After 19 months, U.S.-Canada border reopens Monday, but with caveats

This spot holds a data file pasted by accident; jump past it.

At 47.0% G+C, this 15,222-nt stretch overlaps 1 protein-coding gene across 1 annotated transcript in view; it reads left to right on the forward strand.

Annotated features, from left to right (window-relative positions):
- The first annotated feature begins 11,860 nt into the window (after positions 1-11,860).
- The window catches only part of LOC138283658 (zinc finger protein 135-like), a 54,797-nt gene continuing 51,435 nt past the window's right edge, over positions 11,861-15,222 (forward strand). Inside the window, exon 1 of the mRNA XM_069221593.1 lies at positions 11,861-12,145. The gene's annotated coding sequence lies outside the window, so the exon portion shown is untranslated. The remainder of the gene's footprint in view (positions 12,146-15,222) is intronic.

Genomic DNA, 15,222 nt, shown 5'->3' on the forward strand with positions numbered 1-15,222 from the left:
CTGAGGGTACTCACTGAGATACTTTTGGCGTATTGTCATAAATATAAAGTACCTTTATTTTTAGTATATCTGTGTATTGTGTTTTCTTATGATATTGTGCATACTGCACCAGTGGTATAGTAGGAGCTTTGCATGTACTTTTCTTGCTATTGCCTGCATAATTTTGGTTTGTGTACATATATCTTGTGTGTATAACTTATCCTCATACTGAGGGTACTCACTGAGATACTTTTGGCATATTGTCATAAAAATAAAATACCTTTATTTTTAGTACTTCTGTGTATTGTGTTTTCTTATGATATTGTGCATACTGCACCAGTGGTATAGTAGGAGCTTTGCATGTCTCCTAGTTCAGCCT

<p><p>After more than 19 months, the U.S.-Canada border is open. </p></p><p><p>Beginning Monday, fully vaccinated travelers can now go to and from the U.S. and Canada. The Biden administration <a href=”” target=”_blank”>announced the loosening of restrictions</a> last month.</p></p><p><p>The COVID-19 pandemic forced the border closed in March 2020, leaving small communities whose economies rely on Canadians struggling. In Point Roberts, Washington, which is located on a peninsula of British Columbia, <a href=”” target=”_blank”>residents remained isolated from the rest of the state.</a></p></p><p><p>But the news of reopening isn’t as welcome to border communities as first thought.</p></p><p><p>“It’s really mixed emotions,” said Jason Louie, chief of the Lower Kootenay Band in British Columbia.</p></p><p><p>To enter either country, a traveler must be fully vaccinated and have appropriate travel documents. To get into Canada, travelers must receive a negative COVID-19 test within 72 hours of crossing. The tests are often difficult to find and expensive.</p></p><p><p>Because Canada does not accept rapid testing, it is challenging for many Canadians to come to the U.S. for day trips, said Brian Calder, Point Roberts Chamber of Commerce president.</p></p><p><p>“It does not look like that will change imminently,” Calder said.</p></p><p><p>According to the Canadian government, the only test results that are accepted are molecular tests that often take more than one day to come in. Those traveling for trips less than 72 hours can get a test in Canada before leaving that will be good upon their return, according to the Canadian government.</p></p><p><p>But because the testing is expensive and sometimes difficult to find, it may not always be worth it for people to come down for just a day, Calder said.</p></p><p><p>Calder said about half of Point Roberts’ visitors spend a day or less in town.</p></p><p><p>Americans have been able to go to Canada since the country reopened its land borders to fully vaccinated travelers in August.</p></p><p><p>To cross into Canada, travelers must provide proof of vaccination and proof of a negative test on the ArriveCAN app prior to arriving. Those who are fully vaccinated do not need to quarantine once in Canada.</p></p><p><p>To cross into the United States, travelers must be prepared to verbally attest to vaccination status and present proof of being fully vaccinated, <a href=”” target=”_blank”>according to guidance from the Department of Homeland Security.</a> The U.S. is not requiring a negative COVID-19 test.</p></p><p><p>Canada does have some flexibility with testing for those who travel frequently across the border, such as workers or those in Point Roberts who need to cross to come back into Washington, <a href=”” target=”_blank”>according to the Canadian government.</a></p></p><p><p>But Calder said requirements at the border depend heavily on which officer they get at the crossing.</p></p><p><p>For the Kootenai Tribe in North Idaho and the Lower Kootenay Band in British Columbia, reopening of the border means family will finally be reunited.</p></p><p><p>The two tribes are part of the Ktunaxa Nation <a href=”” target=”_blank”>with land on either side of the border</a>. When the border is open, the two were connected, often having many cross-border ceremonies. Many tribal members have dual citizenship and cross to see family often.</p></p><p><p>Louie said he is still wary of crossing into the U.S.</p></p><p><p>“The COVID cases aren’t where they should be,” he said.</p></p><p><p>Louie encouraged the Nation members to “err on the side of caution” when thinking about going to the U.S. Louie said he does not anticipate holding any large ceremonies or powwows anytime soon.</p></p><p><p>In addition to land borders reopening, ferry services can resume between the two countries. For the first time since March 2020, the Black Ball Ferry will sail between Port Angeles, Washington, and Victoria, British Columbia.</p></p><p><p>The line will have two sailings a day through the remainder of the year. Ryan Malane, vice president and co-owner, said the morning sailings to the U.S. are booked for the next two weeks. That traffic is likely snowbirds coming down from Canada.</p></p><p><p>Travel from the U.S. to Canada, however, “looks very muted,” he said. Normally, traffic from Port Angeles consists of Americans going to Canada for a day or two, which isn’t always feasible given the testing requirement to get into Canada.</p></p><p><p>Malane said the service will be relying on some federal funding as they restart their service. If the testing requirement changes in Canada, Malane said he expects the ferry to have a “very robust” year.</p></p><p><p>“The public benefit for even the southbound traffic is really substantial,” Malane said. Tourists and snowbirds from Canada have a huge economic impact on Clallam County.</p></p><p><p>The ferry connects two communities, and Malane said he’s excited to get back to offering it.</p></p>